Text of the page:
Saturday was National Popcorn Day, but I’ve been nibbling on popcorn all week as Nancy Pelosi learned a lesson about presidential power and the media was gut checked by the special prosecutor. I haven’t had this much fun since election night 2016.
While she might have thought otherwise, the power of the commander-in-chief is far greater than that of the speaker of the House, and the humiliating way this was brought home to the congressional equivalent of Maerose Prizzi (h/t Michael Walsh) was something. She anticipated that she and her posse of cronies and their families (reports of a ninety-some entourage in all) would hop a military plane for a free trip to Brussels, Afghanistan, and Egypt, doubtless with fawning media coverage, leaving the president to sit alone in the White House hoping fruitlessly they’d toddle in there to negotiate an end to the shutdown. Reports vary as to whether she was on the tarmac or on her way there when the president cancelled the flight as incompatible during a shutdown when federal workers were not being paid and illegal aliens were continuing to invade.
The president twisted the knife, suggesting she was free to fly commercial, which served as a reminder of the enormous tab she ran up on such flights the last time she was speaker. She thought she had the upper hand in this. She learned she certainly didn’t, and was last seen at Reagan Airport, with one aide and a single security agent, heading out of town to somewhere on a commercial flight. The president cancelled his own trip to Davos and required other similar travel on military airplanes be made only at the approval of the secretary of defense until there is a budget he can sign that provides for a secure border barrier.
This may well have been a tit-for-tat response to Pelosi’s claim that the president should postpone his State of the Union address because the House chambers in which such things normally occur could not provide adequate security, something the Secret Service decried as untrue. Nevertheless, nothing could have better revealed the speaker’s callous disregard for the unpaid government workers who vote overwhelmingly Democrat or for the others whose lives have been disrupted by the shutdown and the inadequate security at our southern border. Or the superior power of the commander-in-chief.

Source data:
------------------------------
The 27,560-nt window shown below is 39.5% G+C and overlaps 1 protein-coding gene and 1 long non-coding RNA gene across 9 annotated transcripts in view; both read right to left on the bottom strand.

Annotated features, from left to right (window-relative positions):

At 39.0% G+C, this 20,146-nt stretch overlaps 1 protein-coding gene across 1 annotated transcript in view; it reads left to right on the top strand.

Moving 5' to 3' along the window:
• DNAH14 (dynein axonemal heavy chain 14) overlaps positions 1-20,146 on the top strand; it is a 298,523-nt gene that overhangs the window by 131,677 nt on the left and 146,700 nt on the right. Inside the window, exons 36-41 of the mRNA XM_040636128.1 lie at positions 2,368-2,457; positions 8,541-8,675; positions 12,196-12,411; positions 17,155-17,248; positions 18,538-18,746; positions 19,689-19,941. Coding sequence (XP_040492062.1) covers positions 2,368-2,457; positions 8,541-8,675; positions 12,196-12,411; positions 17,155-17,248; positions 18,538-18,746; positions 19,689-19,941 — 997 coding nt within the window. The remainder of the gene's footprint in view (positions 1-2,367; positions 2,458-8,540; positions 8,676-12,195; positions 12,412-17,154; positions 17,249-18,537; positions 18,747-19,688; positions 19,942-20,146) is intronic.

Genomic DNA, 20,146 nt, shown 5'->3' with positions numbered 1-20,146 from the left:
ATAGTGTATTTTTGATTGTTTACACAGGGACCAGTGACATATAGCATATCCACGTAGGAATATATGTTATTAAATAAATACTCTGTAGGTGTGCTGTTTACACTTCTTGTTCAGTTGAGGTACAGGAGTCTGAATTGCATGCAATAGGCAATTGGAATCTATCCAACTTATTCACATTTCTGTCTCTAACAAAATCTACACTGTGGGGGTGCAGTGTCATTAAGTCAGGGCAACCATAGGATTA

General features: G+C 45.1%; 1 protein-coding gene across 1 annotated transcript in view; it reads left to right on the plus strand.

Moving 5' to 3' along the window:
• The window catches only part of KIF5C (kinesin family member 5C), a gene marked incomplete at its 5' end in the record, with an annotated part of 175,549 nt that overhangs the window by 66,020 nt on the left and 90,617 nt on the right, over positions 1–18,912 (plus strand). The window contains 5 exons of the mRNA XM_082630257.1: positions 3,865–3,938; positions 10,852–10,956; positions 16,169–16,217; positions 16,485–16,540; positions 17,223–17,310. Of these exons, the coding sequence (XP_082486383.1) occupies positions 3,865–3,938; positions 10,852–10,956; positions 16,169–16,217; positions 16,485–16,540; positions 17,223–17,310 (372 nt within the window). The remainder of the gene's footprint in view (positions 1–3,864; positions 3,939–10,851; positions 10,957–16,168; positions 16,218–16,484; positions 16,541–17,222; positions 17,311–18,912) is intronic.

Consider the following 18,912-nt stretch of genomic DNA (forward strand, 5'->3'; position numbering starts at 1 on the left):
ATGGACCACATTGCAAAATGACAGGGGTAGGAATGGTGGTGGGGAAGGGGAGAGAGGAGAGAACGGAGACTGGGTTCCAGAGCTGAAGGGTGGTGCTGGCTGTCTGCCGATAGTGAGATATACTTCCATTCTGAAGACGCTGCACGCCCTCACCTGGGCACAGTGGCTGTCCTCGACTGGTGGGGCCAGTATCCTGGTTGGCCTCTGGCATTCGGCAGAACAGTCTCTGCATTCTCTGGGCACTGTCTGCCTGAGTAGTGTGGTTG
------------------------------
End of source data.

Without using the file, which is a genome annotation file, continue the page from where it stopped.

Shortly after this, the flimsy publication BuzzFeed, which earlier had printed now debunked scandalous dossier fabrications, carried a sensational account by two reporters, one of whom was Jason Leopold, a known fabulist.
Those with hearts of stone will remember Jason Leopold from his days as a “Rove to be indicted” fantasist back in May 2006. Yeah, it all went to hell for Leopold and the only detail I remember was their changing of Rove’s imminent arrest from “24 hours” to “24 business hours”. I’ve never seen that term before or since, but it was a fun marker in the “Is there anything a hopeless partisan won’t believe?” debate.
It claimed that Michael Cohen testified that Donald Trump had directed him to lie about a real-estate project in Russia.
For 12 hours the major media hyped the story, along with assertions by them and by Democrats that now they had him, that this was surely the basis for impeachment. Ronna McDaniel put together a montage of the frenzied coverage of the “bombshell”. Grabien did, too. Among the gems are these:
CBS News’s Paula Reid said: ”If this ‘BuzzFeed’ news report is true, that the special counsel has evidence beyond just Michael Cohen’s testimony, that the president directed his former personal attorney to lie to Congress, then we are likely on our way to possible impeachment proceedings. Because this, this is black and white.”